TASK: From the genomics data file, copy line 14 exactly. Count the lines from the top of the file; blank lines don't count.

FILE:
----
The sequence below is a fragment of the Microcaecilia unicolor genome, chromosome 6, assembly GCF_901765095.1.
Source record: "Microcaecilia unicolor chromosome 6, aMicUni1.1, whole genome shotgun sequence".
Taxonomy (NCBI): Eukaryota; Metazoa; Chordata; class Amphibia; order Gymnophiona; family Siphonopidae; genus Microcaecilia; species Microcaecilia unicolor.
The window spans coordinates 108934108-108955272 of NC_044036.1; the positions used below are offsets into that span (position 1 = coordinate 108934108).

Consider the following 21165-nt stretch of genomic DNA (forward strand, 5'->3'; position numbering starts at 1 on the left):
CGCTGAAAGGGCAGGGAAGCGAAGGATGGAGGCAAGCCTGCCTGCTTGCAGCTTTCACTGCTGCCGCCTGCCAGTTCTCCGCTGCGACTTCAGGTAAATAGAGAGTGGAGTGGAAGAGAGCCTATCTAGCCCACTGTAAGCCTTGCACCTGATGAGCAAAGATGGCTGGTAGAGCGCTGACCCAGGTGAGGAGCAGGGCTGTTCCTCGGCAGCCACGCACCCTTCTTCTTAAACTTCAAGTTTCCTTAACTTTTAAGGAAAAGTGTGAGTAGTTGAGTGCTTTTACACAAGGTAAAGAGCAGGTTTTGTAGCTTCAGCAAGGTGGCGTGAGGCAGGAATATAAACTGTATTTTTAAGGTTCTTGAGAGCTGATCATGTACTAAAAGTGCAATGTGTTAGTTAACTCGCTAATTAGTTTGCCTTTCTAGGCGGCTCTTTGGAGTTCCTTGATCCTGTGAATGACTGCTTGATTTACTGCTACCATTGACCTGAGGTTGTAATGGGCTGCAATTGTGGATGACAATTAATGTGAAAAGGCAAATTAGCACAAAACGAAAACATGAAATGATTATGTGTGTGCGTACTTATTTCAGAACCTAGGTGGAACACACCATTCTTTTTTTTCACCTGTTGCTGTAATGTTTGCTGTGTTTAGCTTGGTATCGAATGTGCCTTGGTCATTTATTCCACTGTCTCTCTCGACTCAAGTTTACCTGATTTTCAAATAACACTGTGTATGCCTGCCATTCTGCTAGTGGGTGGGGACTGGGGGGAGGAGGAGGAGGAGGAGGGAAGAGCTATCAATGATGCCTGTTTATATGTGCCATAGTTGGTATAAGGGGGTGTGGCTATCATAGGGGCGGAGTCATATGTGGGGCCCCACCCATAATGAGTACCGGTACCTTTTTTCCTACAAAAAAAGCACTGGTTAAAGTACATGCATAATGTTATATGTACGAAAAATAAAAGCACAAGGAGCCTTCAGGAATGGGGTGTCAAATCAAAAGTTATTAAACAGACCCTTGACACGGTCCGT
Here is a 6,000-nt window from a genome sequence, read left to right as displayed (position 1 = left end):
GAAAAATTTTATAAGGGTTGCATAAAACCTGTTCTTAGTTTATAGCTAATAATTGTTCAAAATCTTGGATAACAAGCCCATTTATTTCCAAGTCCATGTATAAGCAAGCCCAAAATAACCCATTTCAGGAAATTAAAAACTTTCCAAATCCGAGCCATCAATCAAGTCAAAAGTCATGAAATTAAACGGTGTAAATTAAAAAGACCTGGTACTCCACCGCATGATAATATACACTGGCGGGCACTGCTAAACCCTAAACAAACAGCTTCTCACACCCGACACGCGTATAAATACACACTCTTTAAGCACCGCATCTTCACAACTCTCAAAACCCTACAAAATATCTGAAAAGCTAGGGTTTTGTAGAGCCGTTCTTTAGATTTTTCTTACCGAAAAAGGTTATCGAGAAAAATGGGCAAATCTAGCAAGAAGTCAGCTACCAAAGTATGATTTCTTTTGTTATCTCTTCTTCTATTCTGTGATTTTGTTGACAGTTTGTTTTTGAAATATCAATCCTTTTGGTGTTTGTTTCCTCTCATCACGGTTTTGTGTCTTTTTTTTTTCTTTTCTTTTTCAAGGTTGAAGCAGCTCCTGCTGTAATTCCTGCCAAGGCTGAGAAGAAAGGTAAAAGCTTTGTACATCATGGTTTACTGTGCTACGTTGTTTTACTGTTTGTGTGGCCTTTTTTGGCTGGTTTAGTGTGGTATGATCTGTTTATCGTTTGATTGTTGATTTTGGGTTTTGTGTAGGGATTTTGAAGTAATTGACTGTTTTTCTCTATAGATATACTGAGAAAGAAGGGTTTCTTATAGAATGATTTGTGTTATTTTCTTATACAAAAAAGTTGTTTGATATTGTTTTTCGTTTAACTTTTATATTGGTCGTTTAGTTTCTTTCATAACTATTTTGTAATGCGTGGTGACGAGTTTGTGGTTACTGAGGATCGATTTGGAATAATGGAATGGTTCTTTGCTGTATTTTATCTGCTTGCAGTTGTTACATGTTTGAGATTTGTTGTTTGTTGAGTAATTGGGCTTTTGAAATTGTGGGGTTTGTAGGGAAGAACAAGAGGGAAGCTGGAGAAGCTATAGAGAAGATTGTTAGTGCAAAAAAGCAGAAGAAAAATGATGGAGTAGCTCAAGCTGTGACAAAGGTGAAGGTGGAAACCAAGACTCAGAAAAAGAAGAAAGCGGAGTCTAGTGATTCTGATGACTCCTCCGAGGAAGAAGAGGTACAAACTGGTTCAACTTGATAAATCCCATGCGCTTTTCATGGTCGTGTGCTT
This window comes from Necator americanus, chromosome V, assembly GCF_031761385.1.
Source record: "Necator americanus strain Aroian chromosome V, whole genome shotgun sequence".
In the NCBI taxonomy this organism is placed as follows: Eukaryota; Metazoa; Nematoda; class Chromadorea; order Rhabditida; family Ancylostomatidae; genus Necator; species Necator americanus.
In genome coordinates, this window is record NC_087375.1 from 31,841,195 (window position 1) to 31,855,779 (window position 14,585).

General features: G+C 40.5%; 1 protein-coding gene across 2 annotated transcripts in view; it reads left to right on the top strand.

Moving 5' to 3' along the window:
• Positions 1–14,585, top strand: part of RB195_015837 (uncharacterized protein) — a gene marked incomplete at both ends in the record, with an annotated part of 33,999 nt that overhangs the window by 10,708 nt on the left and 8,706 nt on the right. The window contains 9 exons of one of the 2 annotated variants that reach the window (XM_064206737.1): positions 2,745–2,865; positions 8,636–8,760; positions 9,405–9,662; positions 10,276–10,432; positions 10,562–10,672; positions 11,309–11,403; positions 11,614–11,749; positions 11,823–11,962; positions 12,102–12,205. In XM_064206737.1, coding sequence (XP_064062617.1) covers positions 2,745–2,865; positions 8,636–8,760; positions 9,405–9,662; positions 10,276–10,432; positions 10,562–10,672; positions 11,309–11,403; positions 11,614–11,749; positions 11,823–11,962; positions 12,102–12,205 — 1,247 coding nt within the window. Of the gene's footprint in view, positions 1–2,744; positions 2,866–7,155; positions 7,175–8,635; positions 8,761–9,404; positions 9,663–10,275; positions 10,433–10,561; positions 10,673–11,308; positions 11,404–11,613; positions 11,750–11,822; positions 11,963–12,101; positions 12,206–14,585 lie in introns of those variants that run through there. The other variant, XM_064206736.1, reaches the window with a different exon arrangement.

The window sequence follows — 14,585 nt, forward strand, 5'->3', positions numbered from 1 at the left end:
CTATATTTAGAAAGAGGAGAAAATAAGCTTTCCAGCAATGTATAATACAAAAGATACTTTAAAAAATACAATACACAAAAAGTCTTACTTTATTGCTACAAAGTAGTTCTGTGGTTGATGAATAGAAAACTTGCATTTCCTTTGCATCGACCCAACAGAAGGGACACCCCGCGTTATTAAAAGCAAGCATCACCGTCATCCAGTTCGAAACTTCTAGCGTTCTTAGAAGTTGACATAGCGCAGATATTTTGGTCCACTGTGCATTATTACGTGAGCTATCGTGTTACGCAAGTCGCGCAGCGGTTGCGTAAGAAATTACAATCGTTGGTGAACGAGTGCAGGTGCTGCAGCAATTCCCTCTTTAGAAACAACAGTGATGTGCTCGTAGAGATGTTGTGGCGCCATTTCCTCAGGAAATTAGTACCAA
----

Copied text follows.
Moving 5' to 3' along the window: